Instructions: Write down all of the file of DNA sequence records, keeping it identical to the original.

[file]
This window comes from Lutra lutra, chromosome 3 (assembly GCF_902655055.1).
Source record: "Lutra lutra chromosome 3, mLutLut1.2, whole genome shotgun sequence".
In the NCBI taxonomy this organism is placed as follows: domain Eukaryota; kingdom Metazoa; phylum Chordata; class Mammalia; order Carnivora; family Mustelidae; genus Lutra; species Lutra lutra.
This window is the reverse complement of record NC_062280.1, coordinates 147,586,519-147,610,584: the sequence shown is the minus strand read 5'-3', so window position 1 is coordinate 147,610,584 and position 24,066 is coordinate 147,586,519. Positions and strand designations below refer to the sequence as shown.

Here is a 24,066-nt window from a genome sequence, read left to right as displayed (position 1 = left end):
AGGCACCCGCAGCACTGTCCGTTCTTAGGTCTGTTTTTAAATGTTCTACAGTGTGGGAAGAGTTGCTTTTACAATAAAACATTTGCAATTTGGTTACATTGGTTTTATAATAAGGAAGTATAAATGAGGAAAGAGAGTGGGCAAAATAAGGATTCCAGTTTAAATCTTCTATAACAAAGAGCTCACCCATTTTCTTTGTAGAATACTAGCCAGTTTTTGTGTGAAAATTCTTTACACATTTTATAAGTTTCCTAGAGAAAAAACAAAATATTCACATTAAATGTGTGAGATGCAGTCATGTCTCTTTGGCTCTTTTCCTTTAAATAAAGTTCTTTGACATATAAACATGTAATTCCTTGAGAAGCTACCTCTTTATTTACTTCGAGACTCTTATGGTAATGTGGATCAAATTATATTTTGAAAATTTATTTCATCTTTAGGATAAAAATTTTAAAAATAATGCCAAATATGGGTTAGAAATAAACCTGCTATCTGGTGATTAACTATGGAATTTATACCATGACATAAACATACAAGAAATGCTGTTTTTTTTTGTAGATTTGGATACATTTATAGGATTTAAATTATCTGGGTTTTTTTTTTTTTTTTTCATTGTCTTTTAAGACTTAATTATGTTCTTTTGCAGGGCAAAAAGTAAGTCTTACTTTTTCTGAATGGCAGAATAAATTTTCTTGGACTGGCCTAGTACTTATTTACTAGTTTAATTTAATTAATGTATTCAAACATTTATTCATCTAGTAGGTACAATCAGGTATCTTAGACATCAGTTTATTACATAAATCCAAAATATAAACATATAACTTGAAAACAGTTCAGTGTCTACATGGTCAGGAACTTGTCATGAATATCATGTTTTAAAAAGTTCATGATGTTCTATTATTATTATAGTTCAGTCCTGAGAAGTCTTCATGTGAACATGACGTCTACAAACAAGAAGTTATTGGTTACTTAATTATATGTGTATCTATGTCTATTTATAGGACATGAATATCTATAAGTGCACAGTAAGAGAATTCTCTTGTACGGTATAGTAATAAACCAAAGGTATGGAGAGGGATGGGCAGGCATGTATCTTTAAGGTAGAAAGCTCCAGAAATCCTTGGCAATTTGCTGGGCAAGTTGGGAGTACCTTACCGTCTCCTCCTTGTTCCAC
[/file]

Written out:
This window comes from Lutra lutra, chromosome 3 (assembly GCF_902655055.1).
Source record: "Lutra lutra chromosome 3, mLutLut1.2, whole genome shotgun sequence".
In the NCBI taxonomy this organism is placed as follows: domain Eukaryota; kingdom Metazoa; phylum Chordata; class Mammalia; order Carnivora; family Mustelidae; genus Lutra; species Lutra lutra.
This window is the reverse complement of record NC_062280.1, coordinates 147,586,519-147,610,584: the sequence shown is the minus strand read 5'-3', so window position 1 is coordinate 147,610,584 and position 24,066 is coordinate 147,586,519. Positions and strand designations below refer to the sequence as shown.

Here is a 24,066-nt window from a genome sequence, read left to right as displayed (position 1 = left end):
AGGCACCCGCAGCACTGTCCGTTCTTAGGTCTGTTTTTAAATGTTCTACAGTGTGGGAAGAGTTGCTTTTACAATAAAACATTTGCAATTTGGTTACATTGGTTTTATAATAAGGAAGTATAAATGAGGAAAGAGAGTGGGCAAAATAAGGATTCCAGTTTAAATCTTCTATAACAAAGAGCTCACCCATTTTCTTTGTAGAATACTAGCCAGTTTTTGTGTGAAAATTCTTTACACATTTTATAAGTTTCCTAGAGAAAAAACAAAATATTCACATTAAATGTGTGAGATGCAGTCATGTCTCTTTGGCTCTTTTCCTTTAAATAAAGTTCTTTGACATATAAACATGTAATTCCTTGAGAAGCTACCTCTTTATTTACTTCGAGACTCTTATGGTAATGTGGATCAAATTATATTTTGAAAATTTATTTCATCTTTAGGATAAAAATTTTAAAAATAATGCCAAATATGGGTTAGAAATAAACCTGCTATCTGGTGATTAACTATGGAATTTATACCATGACATAAACATACAAGAAATGCTGTTTTTTTTTGTAGATTTGGATACATTTATAGGATTTAAATTATCTGGGTTTTTTTTTTTTTTTTTCATTGTCTTTTAAGACTTAATTATGTTCTTTTGCAGGGCAAAAAGTAAGTCTTACTTTTTCTGAATGGCAGAATAAATTTTCTTGGACTGGCCTAGTACTTATTTACTAGTTTAATTTAATTAATGTATTCAAACATTTATTCATCTAGTAGGTACAATCAGGTATCTTAGACATCAGTTTATTACATAAATCCAAAATATAAACATATAACTTGAAAACAGTTCAGTGTCTACATGGTCAGGAACTTGTCATGAATATCATGTTTTAAAAAGTTCATGATGTTCTATTATTATTATAGTTCAGTCCTGAGAAGTCTTCATGTGAACATGACGTCTACAAACAAGAAGTTATTGGTTACTTAATTATATGTGTATCTATGTCTATTTATAGGACATGAATATCTATAAGTGCACAGTAAGAGAATTCTCTTGTACGGTATAGTAATAAACCAAAGGTATGGAGAGGGATGGGCAGGCATGTATCTTTAAGGTAGAAAGCTCCAGAAATCCTTGGCAATTTGCTGGGCAAGTTGGGAGTACCTTACCGTCTCCTCCTTGTTCCAC